Lawrence Guyot, civil rights activist and interviewee for Eyes on the Prize, died this week at age 73. Guyot was involved in several civil rights groups beginning in the 1960s in his native state of Mississippi. He began working in the Student Nonviolent Coordinating Committee (SNCC) in 1962, and was heavily involved in the activities of Freedom Summer in 1964, and was the founding chairman of the Mississippi Freedom Democratic Party (MFDP), a group which included fellow activist, Fannie Lou Hamer. The Mississippi Freedom Democratic Party’s goal was to have African American delegates included in the Democratic Party. The challenge was rejected but the Fannie Lou Hamer spoke on national television and brought attention to the plight of African Americans in Mississippi.
Along the way, Guyot endured beatings, threats, and violence. Mississippi was notorious for the amount of violence against civil rights activists and Guyot was arrested while trying to bail Fannie Lou Hamer out of jail after she and a group had entered a “whites only” section of a bus station in Winona, Mississippi. When Guyot arrived to bail out Hamer, he was arrested and beaten severely for many hours. He was only released after Medgar Evers, a fellow activist from Mississippi, was murdered in the same time period.
Guyot was interviewed for Henry Hampton’s series, Eyes on the Prize in 1979. Guyot spoke about his work with Amzie Moore, Bob Moses, Fannie Lou Hamer and the Mississippi Freedom Democratic Party, the incident in the Winona jail, and how he became politically active through his father’s efforts to register people to vote. In this quote from his interview he described the strategy of Mississippian civil rights activists during the campaign to register African Americans,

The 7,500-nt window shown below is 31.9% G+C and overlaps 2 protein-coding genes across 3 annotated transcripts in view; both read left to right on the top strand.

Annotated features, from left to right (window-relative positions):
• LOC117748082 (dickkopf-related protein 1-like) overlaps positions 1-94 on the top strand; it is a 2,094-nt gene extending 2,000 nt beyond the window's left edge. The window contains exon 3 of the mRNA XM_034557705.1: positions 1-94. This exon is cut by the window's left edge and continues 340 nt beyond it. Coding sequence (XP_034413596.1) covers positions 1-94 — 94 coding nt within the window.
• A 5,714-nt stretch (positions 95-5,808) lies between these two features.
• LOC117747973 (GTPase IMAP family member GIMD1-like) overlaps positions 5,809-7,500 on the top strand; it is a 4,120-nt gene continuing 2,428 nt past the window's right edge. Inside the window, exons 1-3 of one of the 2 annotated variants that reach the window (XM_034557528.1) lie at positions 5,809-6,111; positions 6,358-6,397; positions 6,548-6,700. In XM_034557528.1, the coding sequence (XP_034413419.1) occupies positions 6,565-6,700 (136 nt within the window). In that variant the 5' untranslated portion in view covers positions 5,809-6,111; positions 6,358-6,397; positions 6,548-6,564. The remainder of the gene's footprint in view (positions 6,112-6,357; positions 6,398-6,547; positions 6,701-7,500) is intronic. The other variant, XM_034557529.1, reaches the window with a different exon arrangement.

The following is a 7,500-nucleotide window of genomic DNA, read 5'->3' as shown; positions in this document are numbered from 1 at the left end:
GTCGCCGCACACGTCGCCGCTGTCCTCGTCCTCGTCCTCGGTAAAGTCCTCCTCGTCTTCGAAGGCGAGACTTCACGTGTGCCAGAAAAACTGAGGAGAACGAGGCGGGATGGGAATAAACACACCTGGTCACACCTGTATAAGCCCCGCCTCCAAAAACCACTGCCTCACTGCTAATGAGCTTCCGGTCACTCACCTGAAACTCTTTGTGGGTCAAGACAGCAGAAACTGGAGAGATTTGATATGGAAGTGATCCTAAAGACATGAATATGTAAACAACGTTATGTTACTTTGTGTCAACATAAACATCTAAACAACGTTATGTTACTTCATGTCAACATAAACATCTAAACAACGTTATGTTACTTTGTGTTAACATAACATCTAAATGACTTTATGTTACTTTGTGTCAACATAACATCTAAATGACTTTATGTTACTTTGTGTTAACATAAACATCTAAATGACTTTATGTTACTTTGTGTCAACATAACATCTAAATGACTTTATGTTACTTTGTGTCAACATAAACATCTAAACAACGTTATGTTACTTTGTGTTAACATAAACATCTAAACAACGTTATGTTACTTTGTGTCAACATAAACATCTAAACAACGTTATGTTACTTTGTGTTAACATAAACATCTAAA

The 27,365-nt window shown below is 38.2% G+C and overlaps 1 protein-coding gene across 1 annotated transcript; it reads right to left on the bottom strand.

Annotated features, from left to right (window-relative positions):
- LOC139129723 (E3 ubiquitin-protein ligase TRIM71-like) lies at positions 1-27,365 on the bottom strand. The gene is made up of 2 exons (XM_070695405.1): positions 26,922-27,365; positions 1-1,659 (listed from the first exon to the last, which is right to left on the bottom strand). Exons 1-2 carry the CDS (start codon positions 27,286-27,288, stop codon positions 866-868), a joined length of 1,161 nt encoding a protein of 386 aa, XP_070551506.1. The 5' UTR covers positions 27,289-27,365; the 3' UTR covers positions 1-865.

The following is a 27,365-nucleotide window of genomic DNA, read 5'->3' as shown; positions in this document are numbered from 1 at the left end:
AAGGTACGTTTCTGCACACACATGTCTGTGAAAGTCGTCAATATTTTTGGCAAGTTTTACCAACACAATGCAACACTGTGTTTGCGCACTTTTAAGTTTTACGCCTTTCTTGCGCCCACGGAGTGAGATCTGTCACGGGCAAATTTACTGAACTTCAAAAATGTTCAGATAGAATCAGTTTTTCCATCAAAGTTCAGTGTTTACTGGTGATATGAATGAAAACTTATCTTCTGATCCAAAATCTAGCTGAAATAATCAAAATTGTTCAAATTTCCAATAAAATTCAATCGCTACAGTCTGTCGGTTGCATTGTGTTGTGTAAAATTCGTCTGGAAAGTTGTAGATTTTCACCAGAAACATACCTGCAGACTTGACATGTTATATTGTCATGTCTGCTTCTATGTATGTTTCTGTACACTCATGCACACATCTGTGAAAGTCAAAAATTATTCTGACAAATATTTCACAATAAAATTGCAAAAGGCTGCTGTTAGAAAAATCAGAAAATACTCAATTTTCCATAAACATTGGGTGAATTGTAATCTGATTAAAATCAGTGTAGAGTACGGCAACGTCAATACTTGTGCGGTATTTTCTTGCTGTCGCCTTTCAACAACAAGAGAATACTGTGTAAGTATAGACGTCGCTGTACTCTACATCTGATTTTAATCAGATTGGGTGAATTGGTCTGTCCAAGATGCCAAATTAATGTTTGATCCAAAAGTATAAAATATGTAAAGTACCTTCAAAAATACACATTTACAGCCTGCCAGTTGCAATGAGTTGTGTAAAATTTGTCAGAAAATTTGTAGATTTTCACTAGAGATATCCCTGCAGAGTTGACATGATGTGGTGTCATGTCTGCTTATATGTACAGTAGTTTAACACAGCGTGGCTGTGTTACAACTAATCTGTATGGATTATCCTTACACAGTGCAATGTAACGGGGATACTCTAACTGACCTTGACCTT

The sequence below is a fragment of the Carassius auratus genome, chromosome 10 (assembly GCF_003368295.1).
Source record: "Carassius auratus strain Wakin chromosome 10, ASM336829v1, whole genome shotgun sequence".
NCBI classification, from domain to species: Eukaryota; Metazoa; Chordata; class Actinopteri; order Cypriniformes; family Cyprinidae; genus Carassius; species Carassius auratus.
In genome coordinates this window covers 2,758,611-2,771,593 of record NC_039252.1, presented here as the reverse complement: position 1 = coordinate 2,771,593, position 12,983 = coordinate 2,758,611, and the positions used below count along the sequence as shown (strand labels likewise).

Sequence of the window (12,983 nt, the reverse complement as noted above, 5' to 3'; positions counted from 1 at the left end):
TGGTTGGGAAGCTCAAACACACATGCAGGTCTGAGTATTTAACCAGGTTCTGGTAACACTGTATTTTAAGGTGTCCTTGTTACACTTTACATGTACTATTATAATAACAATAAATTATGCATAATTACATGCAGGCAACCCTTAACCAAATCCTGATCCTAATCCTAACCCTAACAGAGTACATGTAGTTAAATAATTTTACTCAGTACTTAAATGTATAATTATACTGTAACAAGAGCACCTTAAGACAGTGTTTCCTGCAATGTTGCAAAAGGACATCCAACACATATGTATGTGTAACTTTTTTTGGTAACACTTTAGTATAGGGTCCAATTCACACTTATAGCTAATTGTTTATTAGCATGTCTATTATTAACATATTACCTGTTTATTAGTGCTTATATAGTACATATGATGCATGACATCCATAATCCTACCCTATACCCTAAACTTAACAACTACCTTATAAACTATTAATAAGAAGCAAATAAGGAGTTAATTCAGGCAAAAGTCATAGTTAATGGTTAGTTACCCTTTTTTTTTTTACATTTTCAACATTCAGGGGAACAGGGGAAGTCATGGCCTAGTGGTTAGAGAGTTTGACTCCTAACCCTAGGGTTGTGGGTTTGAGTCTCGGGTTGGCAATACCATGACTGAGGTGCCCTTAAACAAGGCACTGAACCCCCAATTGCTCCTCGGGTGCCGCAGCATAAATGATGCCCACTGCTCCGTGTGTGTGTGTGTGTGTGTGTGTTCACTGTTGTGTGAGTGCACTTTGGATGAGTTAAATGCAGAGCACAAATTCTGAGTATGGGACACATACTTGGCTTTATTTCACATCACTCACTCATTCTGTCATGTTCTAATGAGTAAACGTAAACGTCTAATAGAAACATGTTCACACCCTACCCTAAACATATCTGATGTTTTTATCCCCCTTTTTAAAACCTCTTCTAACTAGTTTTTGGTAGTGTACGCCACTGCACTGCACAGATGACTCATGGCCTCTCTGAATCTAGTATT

We had recruited new people and had brought them into the fold. We were organizing in Greenwood. We were catching hell in every form. People being arrested. People were being threatened. People were bring kicked off farms. People were being beaten. People were being fired if they even associated with us. But despite all of that we were able to get people to go down and attempt to register to vote in the Delta where there’d been a whole history of violence and deprivation and peonage really. It wasn’t slavery but it certainly was peonage…we conducted the freedom election and one of the lessons we learned from the freedom election in 1963 was that the FBI was very, very concerned about providing protection and public cover to all of the volunteers who were white, who were northern and who were well, relatively well-educated. We learned pragmatically that the way to bring protection to our people was to bring whites in. We wanted to bring the national attention to what we were doing, to protect people who we could not protect—we never lied to anyone—we never said come register to vote with us you won’t get shot, you won’t get fired from your job, your social security won’t be cut off. It—despite the fact that social security is a federal payment, a federal fund, I saw a notice in the social security check sent out from Jackson, Mississippi, that a warning to everyone—if you register to vote, your check can be cut off. The pervasiveness of that state in preventing political activity even of that nature was so complete it is very hard to recapture for people who wasn’t [sic] involved in it.